Month: February 2020

  • 📂

    Sign of the Times (Prince Cover) by Muse

    A sister killed her baby ’cause she couldn’t afford to feed it
    And yet we’re sending people to the moon
    In September, my cousin tried reefer for the very first time
    Now he’s doing horse, it’s June, unh

    Lyrics from Sign of the Times

    Possibly one of my favourite covers of any song I’ve heard. This is how covers should be done.

    I remember hearing this for the first time in my first web development job. I was working for a small local company, whose office was the upstairs level of a converted barn.

    Usually the radio — permanently fixed on Radio One — soon became tiresome for me as the same songs seemed to be played at the same time every damn day.

    But one magical day I happened to hear the Live Lounge wear I heard Matt Belamy’s signature guitar sound riffing to a tune I recognised but could not name.

    When I finally worked it out it hit me like a freight train.

    This song is fucking incredible.


  • 📂

    So it turns out that The Last of Us Grounded mode is actually pretty tough. Loving it! It’s put the scares and danger back into a game I’ve gotten used to completing.


  • 📂

    Thoughts on the film Joker

    –is it just me, or is it getting crazier out there?

    Arthur Fleck speaking with his Social Worker

    Joker is a phenomenal film, released in 2019, that explores a possible origin story for Batman’s famous arch-nemesis.

    I can’t believe that I was sat right where I am now as I write this, considering not going to see Joker for my second time at the cinema. This film is absolutely stunning for so many reasons — some of wish I will try and put over to you here.

    Please note however, that this isn’t a typical “comic book film” — it’s so much more than that.

    I should also say that there are some spoilers ahead.

    A Stunning Performance

    Joaquin Phoenix is probably my favourite representative of the character of Joker that I’ve seen on screen. He isn’t playing a huge comic book, larger-than-life character. Instead he is playing a grounded human being, living in almost-poverty, dealing with a whole manner of uphill battles.

    At front and centre of his performance was the mental health issues that Arthur Fleck (later to become Joker) is dealing with throughout the film and his life. Joaquin’s portrayal of Fleck with these issues was incredible – I couldn’t help but imagine the amount of energy that this role must have taken day to day to get to what we see on screen. Nothing seems to be held back – even the look of his malnourished body from his weight loss for the role stands as a testament to his dedication here.

    What I found the most profound though, was the way that Joaquin managed to blend comedy and tragedy into the same performance, so naturally. I remember a key scene where his boss at the clown hire company calls him to see him, essentially blaming him for getting beat up by a gang of kids. Fleck forces himself to ‘put on a happy face’, which for a second is passable as such. But as the camera moves in closer, I could see and feel the anguish and anger building up in him. That one moment made him worthy of his 2020 oscar win for best actor, in my opinion.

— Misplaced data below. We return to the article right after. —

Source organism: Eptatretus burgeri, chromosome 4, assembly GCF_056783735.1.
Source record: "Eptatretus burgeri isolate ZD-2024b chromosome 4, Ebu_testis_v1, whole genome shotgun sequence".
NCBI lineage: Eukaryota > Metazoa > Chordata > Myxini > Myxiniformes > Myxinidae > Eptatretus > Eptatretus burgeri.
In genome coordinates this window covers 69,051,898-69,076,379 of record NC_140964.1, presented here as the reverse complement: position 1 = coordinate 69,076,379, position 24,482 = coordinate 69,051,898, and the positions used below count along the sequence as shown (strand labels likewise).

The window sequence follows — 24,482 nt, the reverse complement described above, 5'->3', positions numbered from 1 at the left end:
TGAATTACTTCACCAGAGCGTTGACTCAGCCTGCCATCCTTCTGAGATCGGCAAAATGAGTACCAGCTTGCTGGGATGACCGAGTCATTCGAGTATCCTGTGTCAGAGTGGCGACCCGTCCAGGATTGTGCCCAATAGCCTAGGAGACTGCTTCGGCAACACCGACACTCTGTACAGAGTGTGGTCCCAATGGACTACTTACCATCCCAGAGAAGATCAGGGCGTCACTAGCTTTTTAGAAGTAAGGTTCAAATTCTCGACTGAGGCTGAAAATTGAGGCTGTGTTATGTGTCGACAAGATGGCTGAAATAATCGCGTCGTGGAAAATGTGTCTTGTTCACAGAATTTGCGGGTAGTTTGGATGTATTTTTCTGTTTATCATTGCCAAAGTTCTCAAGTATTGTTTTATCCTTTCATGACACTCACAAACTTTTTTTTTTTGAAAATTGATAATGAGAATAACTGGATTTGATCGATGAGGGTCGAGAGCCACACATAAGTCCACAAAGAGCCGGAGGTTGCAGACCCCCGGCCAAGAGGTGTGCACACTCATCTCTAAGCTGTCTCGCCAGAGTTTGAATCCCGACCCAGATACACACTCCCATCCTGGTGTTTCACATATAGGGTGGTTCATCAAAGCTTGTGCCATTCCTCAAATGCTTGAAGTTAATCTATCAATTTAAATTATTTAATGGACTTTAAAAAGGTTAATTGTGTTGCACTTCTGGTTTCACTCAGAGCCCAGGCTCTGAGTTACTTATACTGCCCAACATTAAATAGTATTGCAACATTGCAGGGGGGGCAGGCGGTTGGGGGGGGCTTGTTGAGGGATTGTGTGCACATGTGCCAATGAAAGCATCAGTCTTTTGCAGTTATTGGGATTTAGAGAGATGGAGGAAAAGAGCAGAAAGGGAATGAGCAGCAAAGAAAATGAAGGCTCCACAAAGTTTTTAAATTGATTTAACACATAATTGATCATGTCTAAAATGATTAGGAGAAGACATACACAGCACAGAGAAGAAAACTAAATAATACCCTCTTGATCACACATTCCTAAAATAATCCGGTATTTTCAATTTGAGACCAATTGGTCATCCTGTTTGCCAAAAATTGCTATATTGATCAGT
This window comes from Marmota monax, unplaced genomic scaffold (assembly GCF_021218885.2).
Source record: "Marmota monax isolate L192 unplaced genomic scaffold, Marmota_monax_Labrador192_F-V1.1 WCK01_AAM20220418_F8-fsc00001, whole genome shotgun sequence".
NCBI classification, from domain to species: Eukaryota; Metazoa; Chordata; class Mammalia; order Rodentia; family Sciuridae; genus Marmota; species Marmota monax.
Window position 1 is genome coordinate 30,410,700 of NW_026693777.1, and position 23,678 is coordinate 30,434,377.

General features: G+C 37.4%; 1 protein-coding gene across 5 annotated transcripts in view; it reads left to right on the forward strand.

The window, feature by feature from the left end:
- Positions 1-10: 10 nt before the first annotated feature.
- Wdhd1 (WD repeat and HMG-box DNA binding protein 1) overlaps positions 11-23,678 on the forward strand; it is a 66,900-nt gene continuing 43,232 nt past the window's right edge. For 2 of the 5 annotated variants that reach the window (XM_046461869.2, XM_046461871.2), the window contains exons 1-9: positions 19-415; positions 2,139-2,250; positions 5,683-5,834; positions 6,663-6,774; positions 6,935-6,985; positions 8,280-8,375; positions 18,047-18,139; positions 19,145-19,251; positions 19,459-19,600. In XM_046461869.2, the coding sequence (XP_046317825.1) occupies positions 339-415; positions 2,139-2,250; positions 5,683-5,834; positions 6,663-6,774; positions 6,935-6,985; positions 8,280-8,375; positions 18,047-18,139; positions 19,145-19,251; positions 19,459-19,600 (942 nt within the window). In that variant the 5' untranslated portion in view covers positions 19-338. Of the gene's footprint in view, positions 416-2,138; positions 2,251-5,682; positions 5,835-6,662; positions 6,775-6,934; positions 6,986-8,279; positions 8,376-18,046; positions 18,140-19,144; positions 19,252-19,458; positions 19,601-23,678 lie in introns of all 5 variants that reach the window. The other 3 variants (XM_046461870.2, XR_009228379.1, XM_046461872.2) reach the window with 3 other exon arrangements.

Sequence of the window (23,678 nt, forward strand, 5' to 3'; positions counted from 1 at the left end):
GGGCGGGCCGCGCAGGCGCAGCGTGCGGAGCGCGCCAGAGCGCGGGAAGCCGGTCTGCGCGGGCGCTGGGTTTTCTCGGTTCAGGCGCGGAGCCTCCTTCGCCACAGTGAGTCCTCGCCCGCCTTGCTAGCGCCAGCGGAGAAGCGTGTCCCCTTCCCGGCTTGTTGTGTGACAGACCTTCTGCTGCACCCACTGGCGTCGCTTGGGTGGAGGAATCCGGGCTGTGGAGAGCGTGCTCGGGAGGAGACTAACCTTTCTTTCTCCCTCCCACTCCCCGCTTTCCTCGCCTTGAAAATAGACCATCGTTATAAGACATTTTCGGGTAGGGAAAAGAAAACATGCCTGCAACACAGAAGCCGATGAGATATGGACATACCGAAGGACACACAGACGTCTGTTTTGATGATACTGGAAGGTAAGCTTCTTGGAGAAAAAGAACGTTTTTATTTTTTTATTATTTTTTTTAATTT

The Music is perfect

    I discovered a new instrument when hearing the soundtrack to Joker: the Halldorophone. The instrument is similar to a cello, I think. It is so haunting, so intense and so desolate-sounding, that it perfectly represented the mental isolation that Fleck experiences on the busy streets of Gotham City. The film’s composer, Hildur Guðnadóttir, has created a sound that managed to cut down to Fleck’s core and expose it to the audience.

    When I think about the score, I go straight to a bathroom scene where Fleck slow dances by himself having just killed the three suits on the subway. The way that the instrument filled the cinema as Fleck seemed to be slipping into something a lot more comfortable, mentally speaking, created a single moment in cinema that I will never forget.

    Arthur begins to fit into his emerging persona

    Along with Hildur Guðnadóttir’s incredible score, are the use of some classic songs at key moments in Fleck’s transformation. Frank Sinatra’s “That’s life” seemed to perfectly capture an acceptance that life can beat you down at times. But it’s done with it’s calm, almost relaxing, accompaniment that it fit so well into the Joker’s embracing and enjoyment of using his experiences to fuel what he is to become.

    I said, that’s life (that’s life), and as funny as it may seem
    Some people get their kicks
    Stompin’ on a dream
    But I don’t let it, let it get me down